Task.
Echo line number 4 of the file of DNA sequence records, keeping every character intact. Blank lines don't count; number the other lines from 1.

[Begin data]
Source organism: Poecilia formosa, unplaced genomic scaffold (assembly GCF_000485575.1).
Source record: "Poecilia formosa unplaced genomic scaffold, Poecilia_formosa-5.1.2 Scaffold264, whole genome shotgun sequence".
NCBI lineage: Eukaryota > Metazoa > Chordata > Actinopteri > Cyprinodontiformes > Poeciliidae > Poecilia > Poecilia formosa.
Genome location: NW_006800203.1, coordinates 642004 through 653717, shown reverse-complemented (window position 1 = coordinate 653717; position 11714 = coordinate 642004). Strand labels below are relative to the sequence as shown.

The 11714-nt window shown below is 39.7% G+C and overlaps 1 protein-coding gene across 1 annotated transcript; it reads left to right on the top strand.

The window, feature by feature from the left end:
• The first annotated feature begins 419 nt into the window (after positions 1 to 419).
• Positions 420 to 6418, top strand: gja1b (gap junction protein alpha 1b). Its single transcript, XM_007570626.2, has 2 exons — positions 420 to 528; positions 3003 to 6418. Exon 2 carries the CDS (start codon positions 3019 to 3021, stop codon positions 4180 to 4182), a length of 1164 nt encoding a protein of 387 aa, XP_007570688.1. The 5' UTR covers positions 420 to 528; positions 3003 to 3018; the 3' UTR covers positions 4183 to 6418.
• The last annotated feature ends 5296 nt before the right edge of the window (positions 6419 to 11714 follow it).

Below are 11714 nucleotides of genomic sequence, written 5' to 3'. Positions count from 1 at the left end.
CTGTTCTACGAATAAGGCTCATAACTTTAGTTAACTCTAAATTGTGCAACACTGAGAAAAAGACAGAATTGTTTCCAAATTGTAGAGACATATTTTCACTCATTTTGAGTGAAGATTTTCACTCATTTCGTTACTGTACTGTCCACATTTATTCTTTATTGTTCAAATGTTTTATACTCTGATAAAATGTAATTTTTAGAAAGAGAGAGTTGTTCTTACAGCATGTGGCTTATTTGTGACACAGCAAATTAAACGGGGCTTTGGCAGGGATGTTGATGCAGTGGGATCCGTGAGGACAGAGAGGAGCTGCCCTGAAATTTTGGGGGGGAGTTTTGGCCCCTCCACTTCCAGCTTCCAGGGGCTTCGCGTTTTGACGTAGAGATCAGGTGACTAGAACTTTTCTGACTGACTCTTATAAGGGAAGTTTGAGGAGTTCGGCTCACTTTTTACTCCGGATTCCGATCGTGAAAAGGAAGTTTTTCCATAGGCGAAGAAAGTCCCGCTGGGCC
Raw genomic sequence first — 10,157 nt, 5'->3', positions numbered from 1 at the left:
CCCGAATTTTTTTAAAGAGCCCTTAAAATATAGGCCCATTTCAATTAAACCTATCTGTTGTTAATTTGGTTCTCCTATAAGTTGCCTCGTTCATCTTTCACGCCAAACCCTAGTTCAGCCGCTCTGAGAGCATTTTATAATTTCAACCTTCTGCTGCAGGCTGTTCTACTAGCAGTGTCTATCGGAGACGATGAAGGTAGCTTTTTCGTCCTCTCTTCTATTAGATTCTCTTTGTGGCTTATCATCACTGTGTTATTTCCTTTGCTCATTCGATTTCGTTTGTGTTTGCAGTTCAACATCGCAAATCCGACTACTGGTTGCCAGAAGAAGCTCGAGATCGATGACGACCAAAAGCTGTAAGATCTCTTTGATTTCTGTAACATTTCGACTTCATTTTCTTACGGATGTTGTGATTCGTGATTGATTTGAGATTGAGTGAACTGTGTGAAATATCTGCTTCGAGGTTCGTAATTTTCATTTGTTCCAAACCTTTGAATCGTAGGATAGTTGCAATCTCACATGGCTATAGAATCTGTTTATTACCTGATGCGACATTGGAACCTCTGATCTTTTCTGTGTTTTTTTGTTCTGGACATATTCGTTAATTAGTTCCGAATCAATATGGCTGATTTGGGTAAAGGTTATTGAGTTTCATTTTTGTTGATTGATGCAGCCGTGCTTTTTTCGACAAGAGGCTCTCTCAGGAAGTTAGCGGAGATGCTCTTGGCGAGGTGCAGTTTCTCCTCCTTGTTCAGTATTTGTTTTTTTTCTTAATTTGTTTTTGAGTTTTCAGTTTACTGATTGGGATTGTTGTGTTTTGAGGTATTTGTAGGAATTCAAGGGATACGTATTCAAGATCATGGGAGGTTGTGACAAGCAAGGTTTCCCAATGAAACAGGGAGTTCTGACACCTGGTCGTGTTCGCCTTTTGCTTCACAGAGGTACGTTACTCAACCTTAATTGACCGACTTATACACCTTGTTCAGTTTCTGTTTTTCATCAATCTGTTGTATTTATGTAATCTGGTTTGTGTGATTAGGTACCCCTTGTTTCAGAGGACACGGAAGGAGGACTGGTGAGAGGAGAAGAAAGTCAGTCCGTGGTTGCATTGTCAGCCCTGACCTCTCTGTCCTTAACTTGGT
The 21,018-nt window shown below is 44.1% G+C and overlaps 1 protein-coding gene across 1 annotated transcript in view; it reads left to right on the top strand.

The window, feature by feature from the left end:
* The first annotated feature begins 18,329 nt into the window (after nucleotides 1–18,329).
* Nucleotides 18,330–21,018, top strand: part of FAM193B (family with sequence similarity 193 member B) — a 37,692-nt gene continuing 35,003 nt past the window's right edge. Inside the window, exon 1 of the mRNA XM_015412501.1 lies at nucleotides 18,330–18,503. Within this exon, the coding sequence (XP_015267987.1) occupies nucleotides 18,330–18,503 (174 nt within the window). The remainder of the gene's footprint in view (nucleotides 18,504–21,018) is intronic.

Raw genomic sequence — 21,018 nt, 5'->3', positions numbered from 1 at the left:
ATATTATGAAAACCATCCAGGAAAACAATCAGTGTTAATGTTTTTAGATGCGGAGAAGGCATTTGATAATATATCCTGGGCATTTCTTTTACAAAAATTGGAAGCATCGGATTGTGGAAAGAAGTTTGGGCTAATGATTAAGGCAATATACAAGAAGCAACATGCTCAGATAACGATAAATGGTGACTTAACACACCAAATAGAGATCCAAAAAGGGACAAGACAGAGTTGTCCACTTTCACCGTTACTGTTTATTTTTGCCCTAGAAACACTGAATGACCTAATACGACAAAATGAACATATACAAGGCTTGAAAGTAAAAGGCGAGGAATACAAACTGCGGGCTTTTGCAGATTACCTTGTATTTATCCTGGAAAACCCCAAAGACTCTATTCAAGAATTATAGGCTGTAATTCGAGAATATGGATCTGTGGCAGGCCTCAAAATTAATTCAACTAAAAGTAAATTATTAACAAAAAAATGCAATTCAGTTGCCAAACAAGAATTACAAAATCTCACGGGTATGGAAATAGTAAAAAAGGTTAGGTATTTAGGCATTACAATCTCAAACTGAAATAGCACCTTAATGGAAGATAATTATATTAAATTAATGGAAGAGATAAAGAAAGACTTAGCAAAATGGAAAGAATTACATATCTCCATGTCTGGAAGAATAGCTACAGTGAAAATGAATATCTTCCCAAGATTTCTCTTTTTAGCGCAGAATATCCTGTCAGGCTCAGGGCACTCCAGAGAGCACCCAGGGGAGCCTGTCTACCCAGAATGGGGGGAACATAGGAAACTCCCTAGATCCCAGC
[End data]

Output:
Genome location: NW_006800203.1, coordinates 642004 through 653717, shown reverse-complemented (window position 1 = coordinate 653717; position 11714 = coordinate 642004). Strand labels below are relative to the sequence as shown.